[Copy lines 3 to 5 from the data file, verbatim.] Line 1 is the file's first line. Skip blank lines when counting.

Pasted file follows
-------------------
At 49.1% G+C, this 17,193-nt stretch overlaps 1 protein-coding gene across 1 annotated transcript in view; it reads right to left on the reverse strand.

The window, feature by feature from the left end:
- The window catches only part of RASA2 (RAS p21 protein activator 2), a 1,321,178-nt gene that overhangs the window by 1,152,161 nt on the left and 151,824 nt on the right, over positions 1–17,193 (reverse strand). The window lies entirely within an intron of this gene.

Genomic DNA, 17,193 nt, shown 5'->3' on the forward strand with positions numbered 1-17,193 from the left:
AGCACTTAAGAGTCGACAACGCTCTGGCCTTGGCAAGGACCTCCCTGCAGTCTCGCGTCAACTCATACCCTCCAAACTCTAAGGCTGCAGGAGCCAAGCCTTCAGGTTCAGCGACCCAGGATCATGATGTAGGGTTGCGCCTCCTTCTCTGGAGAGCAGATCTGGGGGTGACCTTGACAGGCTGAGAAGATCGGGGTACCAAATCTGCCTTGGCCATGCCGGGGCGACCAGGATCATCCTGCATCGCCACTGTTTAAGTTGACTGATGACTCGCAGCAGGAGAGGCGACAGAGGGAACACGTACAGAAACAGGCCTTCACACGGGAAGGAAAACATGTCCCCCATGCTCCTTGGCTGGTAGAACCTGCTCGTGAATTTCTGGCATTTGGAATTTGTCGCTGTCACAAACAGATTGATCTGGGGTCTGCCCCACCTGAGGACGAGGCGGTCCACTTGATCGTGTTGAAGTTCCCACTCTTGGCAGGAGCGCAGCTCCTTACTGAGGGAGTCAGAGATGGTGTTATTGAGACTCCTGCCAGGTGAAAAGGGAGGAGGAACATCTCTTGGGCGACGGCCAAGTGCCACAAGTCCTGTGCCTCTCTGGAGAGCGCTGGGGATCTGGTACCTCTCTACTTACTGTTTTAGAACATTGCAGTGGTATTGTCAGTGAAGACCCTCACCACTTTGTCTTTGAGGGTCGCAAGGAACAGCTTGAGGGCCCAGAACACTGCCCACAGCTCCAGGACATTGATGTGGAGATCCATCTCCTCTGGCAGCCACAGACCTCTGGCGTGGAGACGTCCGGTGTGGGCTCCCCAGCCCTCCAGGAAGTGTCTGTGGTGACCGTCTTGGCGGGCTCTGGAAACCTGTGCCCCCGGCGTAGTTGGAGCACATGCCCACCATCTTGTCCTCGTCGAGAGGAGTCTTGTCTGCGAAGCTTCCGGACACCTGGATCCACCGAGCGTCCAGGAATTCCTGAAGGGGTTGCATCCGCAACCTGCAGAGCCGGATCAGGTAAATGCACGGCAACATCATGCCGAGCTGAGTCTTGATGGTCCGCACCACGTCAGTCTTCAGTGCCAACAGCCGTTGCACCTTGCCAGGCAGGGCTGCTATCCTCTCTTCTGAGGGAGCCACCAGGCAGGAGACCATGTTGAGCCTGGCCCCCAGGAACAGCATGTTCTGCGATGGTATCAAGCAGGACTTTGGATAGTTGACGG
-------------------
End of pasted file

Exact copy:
- The window catches only part of RASA2 (RAS p21 protein activator 2), a 1,321,178-nt gene that overhangs the window by 1,152,161 nt on the left and 151,824 nt on the right, over positions 1–17,193 (reverse strand). The window lies entirely within an intron of this gene.

Genomic DNA, 17,193 nt, shown 5'->3' on the forward strand with positions numbered 1-17,193 from the left:
AGCACTTAAGAGTCGACAACGCTCTGGCCTTGGCAAGGACCTCCCTGCAGTCTCGCGTCAACTCATACCCTCCAAACTCTAAGGCTGCAGGAGCCAAGCCTTCAGGTTCAGCGACCCAGGATCATGATGTAGGGTTGCGCCTCCTTCTCTGGAGAGCAGATCTGGGGGTGACCTTGACAGGCTGAGAAGATCGGGGTACCAAATCTGCCTTGGCCATGCCGGGGCGACCAGGATCATCCTGCATCGCCACTGTTTAAGTTGACTGATGACTCGCAGCAGGAGAGGCGACAGAGGGAACACGTACAGAAACAGGCCTTCACACGGGAAGGAAAACATGTCCCCCATGCTCCTTGGCTGGTAGAACCTGCTCGTGAATTTCTGGCATTTGGAATTTGTCGCTGTCACAAACAGATTGATCTGGGGTCTGCCCCACCTGAGGACGAGGCGGTCCACTTGATCGTGTTGAAGTTCCCACTCTTGGCAGGAGCGCAGCTCCTTACTGAGGGAGTCAGAGATGGTGTTATTGAGACTCCTGCCAGGTGAAAAGGGAGGAGGAACATCTCTTGGGCGACGGCCAAGTGCCACAAGTCCTGTGCCTCTCTGGAGAGCGCTGGGGATCTGGTACCTCTCTACTTACTGTTTTAGAACATTGCAGTGGTATTGTCAGTGAAGACCCTCACCACTTTGTCTTTGAGGGTCGCAAGGAACAGCTTGAGGGCCCAGAACACTGCCCACAGCTCCAGGACATTGATGTGGAGATCCATCTCCTCTGGCAGCCACAGACCTCTGGCGTGGAGACGTCCGGTGTGGGCTCCCCAGCCCTCCAGGAAGTGTCTGTGGTGACCGTCTTGGCGGGCTCTGGAAACCTGTGCCCCCGGCGTAGTTGGAGCACATGCCCACCATCTTGTCCTCGTCGAGAGGAGTCTTGTCTGCGAAGCTTCCGGACACCTGGATCCACCGAGCGTCCAGGAATTCCTGAAGGGGTTGCATCCGCAACCTGCAGAGCCGGATCAGGTAAATGCACGGCAACATCATGCCGAGCTGAGTCTTGATGGTCCGCACCACGTCAGTCTTCAGTGCCAACAGCCGTTGCACCTTGCCAGGCAGGGCTGCTATCCTCTCTTCTGAGGGAGCCACCAGGCAGGAGACCATGTTGAGCCTGGCCCCCAGGAACAGCATGTTCTGCGATGGTATCAAGCAGGACTTTGGATAGTTGACGG